When You Buy A Plane-Ticket The Terrorists Win

More on flying while Jewish and Arab from Fallows:


[R]ead this story and see if "caution" or "restraint" is the term that comes to your mind. In a free and diverse society "the public would rather" that officials recognize the balance and tradeoff between "complete" security, on the one hand, and on the other the liberties and privacies that distinguish open societies from police states. 

In the Gilbert case, you can argue that once the authorities were called in, they kept their cool and reached a sensible "let's calm things down" decision. That is not how this latest case looks to me. 

 Assuming that Ms. Hebshi's account is correct, this is an important instance for recognizing what security-state, permanent-fear thinking has done to us. Which is a necessary part of the tenth-anniversary reflections.

I think the scariest aspect, for me, is that there's nothing anti-democratic about this overreaction. If Obama were to change TSA regulations today, and there were a terrorist attack, he would be finished, as would many Democrats. He would not be finished simply because of Republican fear-mongering. He would be finished because a large number of actual people,  actual members of the electorate, are more afraid of the tangible--if unlikely--threat of dying in terrorist attack, than the intangible, but significantly more likely. threat of "permanent-fear thinking."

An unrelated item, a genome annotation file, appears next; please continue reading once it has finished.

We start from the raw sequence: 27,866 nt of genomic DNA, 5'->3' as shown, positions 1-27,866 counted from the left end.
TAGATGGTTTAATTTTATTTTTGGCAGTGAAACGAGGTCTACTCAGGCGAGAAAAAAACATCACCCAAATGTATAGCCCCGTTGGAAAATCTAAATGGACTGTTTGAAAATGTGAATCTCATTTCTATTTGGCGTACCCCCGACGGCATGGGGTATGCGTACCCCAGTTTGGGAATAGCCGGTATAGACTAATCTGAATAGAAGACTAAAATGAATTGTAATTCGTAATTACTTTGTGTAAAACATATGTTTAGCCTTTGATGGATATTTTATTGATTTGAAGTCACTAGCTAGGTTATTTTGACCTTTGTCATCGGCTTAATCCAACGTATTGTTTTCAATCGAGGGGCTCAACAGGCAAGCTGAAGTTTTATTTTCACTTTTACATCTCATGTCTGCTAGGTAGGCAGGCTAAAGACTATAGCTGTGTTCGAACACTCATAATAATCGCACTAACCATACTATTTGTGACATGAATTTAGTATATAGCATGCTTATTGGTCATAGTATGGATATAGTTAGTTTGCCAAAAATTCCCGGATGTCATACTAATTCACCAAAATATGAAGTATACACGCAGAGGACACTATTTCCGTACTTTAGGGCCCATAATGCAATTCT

"The people" are not evil or dastardly, but they are neither particularly noble or brave or right. They're just people. At some point, individuals have to decide how they'll respond. I have to think this over more, but for me, there's no real reason to continue flying domestically. 

I don't know what I'll do. But I'm not a victim in this, I'm a participant. I'm a customer. 
Presented by

Ta-Nehisi Coates is a national correspondent at The Atlantic, where he writes about culture, politics, and social issues. He is the author of the memoir The Beautiful Struggle.

Why Principals Matter

Nadia Lopez didn't think anybody cared about her middle school. Then Humans of New York told her story to the Internet—and everything changed.

Join the Discussion

After you comment, click Post. If you’re not already logged in you will be asked to log in or register with Disqus.

Please note that The Atlantic's account system is separate from our commenting system. To log in or register with The Atlantic, use the Sign In button at the top of every page.

blog comments powered by Disqus

Video

A History of Contraception

In the 16th century, men used linen condoms laced shut with ribbons.

Video

'A Music That Has No End'

In Spain, a flamenco guitarist hustles to make a modest living.

Video

What Fifty Shades Left Out

A straightforward guide to BDSM

More in National

From This Author

Just In